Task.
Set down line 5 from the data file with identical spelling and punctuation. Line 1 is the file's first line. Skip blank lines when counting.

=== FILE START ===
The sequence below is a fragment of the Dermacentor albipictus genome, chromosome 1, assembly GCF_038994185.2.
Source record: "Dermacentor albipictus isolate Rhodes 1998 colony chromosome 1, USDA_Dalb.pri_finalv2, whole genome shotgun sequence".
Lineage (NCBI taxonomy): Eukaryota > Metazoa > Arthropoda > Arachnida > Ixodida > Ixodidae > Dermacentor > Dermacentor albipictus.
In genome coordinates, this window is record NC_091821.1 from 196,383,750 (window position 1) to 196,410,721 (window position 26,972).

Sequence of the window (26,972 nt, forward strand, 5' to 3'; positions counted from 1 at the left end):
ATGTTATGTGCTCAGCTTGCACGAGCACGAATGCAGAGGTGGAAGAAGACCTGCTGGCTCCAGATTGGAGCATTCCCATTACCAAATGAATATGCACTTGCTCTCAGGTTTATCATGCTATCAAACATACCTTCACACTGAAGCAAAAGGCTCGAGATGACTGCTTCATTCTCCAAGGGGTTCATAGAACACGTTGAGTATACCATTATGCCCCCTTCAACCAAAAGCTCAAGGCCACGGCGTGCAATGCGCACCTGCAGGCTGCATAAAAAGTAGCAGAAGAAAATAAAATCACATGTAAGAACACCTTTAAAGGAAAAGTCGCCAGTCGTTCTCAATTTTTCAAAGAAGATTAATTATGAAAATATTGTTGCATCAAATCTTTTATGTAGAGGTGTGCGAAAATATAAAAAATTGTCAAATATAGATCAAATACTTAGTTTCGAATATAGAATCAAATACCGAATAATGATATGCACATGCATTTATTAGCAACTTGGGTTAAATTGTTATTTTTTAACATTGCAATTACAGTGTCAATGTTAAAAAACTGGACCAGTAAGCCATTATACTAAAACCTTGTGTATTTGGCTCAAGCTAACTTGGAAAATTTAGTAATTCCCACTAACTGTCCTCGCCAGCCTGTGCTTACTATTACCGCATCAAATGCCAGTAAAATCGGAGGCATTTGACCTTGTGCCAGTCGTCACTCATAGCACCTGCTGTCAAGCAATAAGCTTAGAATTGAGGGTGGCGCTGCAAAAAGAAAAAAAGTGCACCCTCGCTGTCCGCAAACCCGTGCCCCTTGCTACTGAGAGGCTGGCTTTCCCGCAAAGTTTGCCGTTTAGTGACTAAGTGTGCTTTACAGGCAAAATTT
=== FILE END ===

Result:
Sequence of the window (26,972 nt, forward strand, 5' to 3'; positions counted from 1 at the left end):